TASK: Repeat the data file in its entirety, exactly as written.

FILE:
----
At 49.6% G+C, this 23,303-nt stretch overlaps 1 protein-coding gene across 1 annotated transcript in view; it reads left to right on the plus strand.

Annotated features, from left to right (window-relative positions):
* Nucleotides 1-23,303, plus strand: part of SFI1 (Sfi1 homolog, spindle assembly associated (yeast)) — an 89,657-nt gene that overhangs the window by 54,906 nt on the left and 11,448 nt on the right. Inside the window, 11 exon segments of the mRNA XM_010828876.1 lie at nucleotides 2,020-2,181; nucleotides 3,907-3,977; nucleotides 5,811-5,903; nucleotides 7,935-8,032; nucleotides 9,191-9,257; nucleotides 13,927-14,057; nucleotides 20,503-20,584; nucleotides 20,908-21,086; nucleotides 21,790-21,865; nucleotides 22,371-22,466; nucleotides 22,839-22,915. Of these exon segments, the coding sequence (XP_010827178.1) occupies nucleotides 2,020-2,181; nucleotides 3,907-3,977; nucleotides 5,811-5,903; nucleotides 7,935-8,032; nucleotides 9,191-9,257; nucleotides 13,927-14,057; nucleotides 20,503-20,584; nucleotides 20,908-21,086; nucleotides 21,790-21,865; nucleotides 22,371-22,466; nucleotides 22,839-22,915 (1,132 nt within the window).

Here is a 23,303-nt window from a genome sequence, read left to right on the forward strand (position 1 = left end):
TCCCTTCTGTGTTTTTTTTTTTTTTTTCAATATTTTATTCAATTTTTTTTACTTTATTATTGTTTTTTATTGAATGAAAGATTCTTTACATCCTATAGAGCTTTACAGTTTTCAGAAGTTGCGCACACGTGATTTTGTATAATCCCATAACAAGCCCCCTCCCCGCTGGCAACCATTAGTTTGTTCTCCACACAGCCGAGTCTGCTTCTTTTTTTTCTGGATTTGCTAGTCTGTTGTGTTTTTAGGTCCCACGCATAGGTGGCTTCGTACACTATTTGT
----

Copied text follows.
At 49.6% G+C, this 23,303-nt stretch overlaps 1 protein-coding gene across 1 annotated transcript in view; it reads left to right on the plus strand.

Annotated features, from left to right (window-relative positions):
* Nucleotides 1-23,303, plus strand: part of SFI1 (Sfi1 homolog, spindle assembly associated (yeast)) — an 89,657-nt gene that overhangs the window by 54,906 nt on the left and 11,448 nt on the right. Inside the window, 11 exon segments of the mRNA XM_010828876.1 lie at nucleotides 2,020-2,181; nucleotides 3,907-3,977; nucleotides 5,811-5,903; nucleotides 7,935-8,032; nucleotides 9,191-9,257; nucleotides 13,927-14,057; nucleotides 20,503-20,584; nucleotides 20,908-21,086; nucleotides 21,790-21,865; nucleotides 22,371-22,466; nucleotides 22,839-22,915. Of these exon segments, the coding sequence (XP_010827178.1) occupies nucleotides 2,020-2,181; nucleotides 3,907-3,977; nucleotides 5,811-5,903; nucleotides 7,935-8,032; nucleotides 9,191-9,257; nucleotides 13,927-14,057; nucleotides 20,503-20,584; nucleotides 20,908-21,086; nucleotides 21,790-21,865; nucleotides 22,371-22,466; nucleotides 22,839-22,915 (1,132 nt within the window).

Here is a 23,303-nt window from a genome sequence, read left to right on the forward strand (position 1 = left end):
TCCCTTCTGTGTTTTTTTTTTTTTTTTCAATATTTTATTCAATTTTTTTTACTTTATTATTGTTTTTTATTGAATGAAAGATTCTTTACATCCTATAGAGCTTTACAGTTTTCAGAAGTTGCGCACACGTGATTTTGTATAATCCCATAACAAGCCCCCTCCCCGCTGGCAACCATTAGTTTGTTCTCCACACAGCCGAGTCTGCTTCTTTTTTTTCTGGATTTGCTAGTCTGTTGTGTTTTTAGGTCCCACGCATAGGTGGCTTCGTACACTATTTGT